- Strength-based approaches that recognize the uniqueness of each family are essential. “Family hardiness” is a key ingredient for coping, and is often associated with their ability to seek out and motivate social supports. Engaging families in a strengths based model can be as simple as checking in and encouraging some bragging. “What was the best thing that happened this week?” “What are you most proud of today?” Sadly, many funding systems are set up to bill for problem areas, not ‘strengths exploitation’.
- Families need to be seen as the experts where their children are concerned, and recognized as full partners in educational and treatment efforts.Trans-disciplinary care is crucial—encouraging people to “invade each other’s discipline silos.”During the assessment phase of any professional service, the practitioner needs to assess what is working for families and not just what are the existing problems.
A few quotes from families regarding their contact with professionals most effectively convey this message:
“Treatment providers can only get better with their ‘treatment technology’ if they are willing to embrace the kind of information that families can provide.”
“Perhaps for other parents, as it was for us, placement of a beloved son or daughter in a residential treatment facility carries with it a sting of disappointment, along with soul-searching of what we could have done better or differently in the past. We are committed to doing everything we can to promote healing and wellness anticipating a productive adult life, and we let those emotions push us to engage as often and productively as possible. We had plenty of questions and felt free to share information with the professionals, gleaned from our own observations and evaluation of our son, reading or other consultative sources. From our perspective, parental engagement is vital and a major part of that includes working closely, openly with professionals at wellness facilities. The goal is long term viability in every setting and a productive, fulfilled adult life in years to come.”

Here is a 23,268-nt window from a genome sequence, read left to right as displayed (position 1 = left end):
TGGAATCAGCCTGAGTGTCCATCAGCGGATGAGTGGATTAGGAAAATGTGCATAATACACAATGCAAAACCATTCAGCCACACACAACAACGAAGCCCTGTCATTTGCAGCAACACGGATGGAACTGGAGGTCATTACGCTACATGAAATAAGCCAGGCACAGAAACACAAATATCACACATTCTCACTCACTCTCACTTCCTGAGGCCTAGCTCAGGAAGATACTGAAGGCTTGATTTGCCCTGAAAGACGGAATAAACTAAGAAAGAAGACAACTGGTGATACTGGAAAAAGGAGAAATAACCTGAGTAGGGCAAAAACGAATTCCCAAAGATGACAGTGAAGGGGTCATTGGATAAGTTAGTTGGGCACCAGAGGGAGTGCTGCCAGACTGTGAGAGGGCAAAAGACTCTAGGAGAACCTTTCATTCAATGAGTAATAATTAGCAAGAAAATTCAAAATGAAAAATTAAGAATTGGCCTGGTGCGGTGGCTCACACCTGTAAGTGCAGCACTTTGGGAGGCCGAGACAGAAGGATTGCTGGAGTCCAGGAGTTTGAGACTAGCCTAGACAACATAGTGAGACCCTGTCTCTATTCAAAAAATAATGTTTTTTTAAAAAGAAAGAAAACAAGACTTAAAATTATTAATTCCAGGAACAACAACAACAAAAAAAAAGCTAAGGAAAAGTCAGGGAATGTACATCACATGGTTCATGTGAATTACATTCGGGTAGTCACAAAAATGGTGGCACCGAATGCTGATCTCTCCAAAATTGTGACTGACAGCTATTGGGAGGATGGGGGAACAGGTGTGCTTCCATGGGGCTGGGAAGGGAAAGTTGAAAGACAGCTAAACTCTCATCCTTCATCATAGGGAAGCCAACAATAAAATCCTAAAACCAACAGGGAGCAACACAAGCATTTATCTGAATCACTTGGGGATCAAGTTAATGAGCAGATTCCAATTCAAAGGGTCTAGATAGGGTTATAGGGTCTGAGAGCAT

“Any child—or adult, I suspect—who goes through the traumatic experiences that end up necessitating a residential treatment program need, more than ever, the absolute assurance of love that continues– through ups and downs and under any circumstance. With that kind of support, it seems the efforts and counseling have a much better opportunity to take root and.”
Let’s live up to that charge, for the sake of these children and their families.